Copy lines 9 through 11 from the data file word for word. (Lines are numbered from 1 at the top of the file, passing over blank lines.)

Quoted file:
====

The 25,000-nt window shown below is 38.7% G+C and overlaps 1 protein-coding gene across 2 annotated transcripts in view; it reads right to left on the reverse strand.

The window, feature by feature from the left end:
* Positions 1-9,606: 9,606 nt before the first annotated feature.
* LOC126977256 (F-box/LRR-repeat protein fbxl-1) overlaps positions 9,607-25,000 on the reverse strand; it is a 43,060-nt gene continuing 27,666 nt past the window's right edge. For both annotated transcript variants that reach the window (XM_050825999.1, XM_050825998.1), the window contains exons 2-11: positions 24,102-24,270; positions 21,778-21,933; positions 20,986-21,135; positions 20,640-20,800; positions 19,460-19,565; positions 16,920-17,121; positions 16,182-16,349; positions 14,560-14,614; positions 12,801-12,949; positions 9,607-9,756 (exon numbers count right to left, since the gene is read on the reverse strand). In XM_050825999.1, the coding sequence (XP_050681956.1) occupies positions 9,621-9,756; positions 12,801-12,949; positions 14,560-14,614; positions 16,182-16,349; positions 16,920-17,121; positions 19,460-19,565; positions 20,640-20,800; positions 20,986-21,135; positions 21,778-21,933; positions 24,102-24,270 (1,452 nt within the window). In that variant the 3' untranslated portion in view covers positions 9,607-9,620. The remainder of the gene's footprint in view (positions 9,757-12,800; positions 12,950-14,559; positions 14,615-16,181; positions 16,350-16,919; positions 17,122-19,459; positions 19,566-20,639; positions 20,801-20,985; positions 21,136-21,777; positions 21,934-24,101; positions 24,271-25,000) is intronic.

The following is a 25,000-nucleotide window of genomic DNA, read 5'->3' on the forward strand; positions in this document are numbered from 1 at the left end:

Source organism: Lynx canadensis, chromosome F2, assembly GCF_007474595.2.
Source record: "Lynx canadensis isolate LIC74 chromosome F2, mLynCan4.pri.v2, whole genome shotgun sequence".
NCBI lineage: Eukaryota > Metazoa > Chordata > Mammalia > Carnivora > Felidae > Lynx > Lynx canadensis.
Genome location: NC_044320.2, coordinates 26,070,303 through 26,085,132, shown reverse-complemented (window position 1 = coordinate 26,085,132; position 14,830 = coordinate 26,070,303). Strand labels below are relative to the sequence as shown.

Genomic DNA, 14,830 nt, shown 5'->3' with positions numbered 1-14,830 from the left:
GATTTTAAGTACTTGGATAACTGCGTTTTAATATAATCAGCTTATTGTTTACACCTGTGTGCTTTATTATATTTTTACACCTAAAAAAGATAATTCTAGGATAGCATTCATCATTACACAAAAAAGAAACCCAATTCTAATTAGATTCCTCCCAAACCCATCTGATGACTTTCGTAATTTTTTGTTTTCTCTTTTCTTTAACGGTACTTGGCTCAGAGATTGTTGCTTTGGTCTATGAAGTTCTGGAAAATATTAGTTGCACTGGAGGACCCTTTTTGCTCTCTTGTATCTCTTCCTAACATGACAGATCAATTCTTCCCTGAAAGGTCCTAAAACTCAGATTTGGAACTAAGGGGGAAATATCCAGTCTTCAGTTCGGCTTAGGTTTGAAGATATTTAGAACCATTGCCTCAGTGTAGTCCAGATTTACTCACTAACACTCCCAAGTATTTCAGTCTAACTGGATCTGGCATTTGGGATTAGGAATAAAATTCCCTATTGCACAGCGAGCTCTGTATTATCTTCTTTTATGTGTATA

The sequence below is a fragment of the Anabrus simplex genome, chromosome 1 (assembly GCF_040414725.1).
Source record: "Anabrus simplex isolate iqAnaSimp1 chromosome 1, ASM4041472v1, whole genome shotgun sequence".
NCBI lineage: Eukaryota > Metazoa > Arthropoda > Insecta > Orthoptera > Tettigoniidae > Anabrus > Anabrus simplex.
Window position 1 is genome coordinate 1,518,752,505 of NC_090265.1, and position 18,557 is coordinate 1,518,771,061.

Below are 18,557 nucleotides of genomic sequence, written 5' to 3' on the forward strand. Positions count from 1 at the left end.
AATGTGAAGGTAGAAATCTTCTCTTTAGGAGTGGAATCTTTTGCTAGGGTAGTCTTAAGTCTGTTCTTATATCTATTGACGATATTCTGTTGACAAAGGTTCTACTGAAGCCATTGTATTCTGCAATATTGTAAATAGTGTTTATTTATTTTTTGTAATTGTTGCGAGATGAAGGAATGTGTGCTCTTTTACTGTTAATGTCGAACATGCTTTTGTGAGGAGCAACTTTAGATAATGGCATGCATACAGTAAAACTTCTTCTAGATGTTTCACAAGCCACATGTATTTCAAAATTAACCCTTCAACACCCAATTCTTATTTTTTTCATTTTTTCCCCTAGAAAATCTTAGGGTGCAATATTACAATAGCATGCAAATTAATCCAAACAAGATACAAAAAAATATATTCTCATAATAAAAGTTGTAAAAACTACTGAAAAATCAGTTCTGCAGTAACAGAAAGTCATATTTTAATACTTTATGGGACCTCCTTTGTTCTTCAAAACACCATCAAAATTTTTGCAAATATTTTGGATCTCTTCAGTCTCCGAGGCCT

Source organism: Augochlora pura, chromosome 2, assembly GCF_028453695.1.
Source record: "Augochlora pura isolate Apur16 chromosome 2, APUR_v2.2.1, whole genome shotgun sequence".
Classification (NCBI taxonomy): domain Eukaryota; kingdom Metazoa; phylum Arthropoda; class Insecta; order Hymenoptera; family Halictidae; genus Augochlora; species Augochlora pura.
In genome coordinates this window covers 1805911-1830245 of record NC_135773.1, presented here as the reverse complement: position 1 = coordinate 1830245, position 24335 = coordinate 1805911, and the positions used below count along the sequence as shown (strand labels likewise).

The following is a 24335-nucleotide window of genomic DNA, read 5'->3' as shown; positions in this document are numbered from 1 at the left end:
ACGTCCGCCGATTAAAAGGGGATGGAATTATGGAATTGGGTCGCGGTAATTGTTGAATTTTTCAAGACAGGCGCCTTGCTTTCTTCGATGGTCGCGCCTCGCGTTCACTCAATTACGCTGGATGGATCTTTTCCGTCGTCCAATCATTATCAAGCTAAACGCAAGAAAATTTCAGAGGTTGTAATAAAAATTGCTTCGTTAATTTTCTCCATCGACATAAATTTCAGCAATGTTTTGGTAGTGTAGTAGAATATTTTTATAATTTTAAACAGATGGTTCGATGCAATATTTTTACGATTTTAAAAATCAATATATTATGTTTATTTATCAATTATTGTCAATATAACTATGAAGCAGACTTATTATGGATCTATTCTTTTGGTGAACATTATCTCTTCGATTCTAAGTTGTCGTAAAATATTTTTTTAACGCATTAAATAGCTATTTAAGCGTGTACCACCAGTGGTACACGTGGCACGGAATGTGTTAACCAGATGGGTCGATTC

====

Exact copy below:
Genome location: NC_044320.2, coordinates 26,070,303 through 26,085,132, shown reverse-complemented (window position 1 = coordinate 26,085,132; position 14,830 = coordinate 26,070,303). Strand labels below are relative to the sequence as shown.

Genomic DNA, 14,830 nt, shown 5'->3' with positions numbered 1-14,830 from the left:
GATTTTAAGTACTTGGATAACTGCGTTTTAATATAATCAGCTTATTGTTTACACCTGTGTGCTTTATTATATTTTTACACCTAAAAAAGATAATTCTAGGATAGCATTCATCATTACACAAAAAAGAAACCCAATTCTAATTAGATTCCTCCCAAACCCATCTGATGACTTTCGTAATTTTTTGTTTTCTCTTTTCTTTAACGGTACTTGGCTCAGAGATTGTTGCTTTGGTCTATGAAGTTCTGGAAAATATTAGTTGCACTGGAGGACCCTTTTTGCTCTCTTGTATCTCTTCCTAACATGACAGATCAATTCTTCCCTGAAAGGTCCTAAAACTCAGATTTGGAACTAAGGGGGAAATATCCAGTCTTCAGTTCGGCTTAGGTTTGAAGATATTTAGAACCATTGCCTCAGTGTAGTCCAGATTTACTCACTAACACTCCCAAGTATTTCAGTCTAACTGGATCTGGCATTTGGGATTAGGAATAAAATTCCCTATTGCACAGCGAGCTCTGTATTATCTTCTTTTATGTGTATA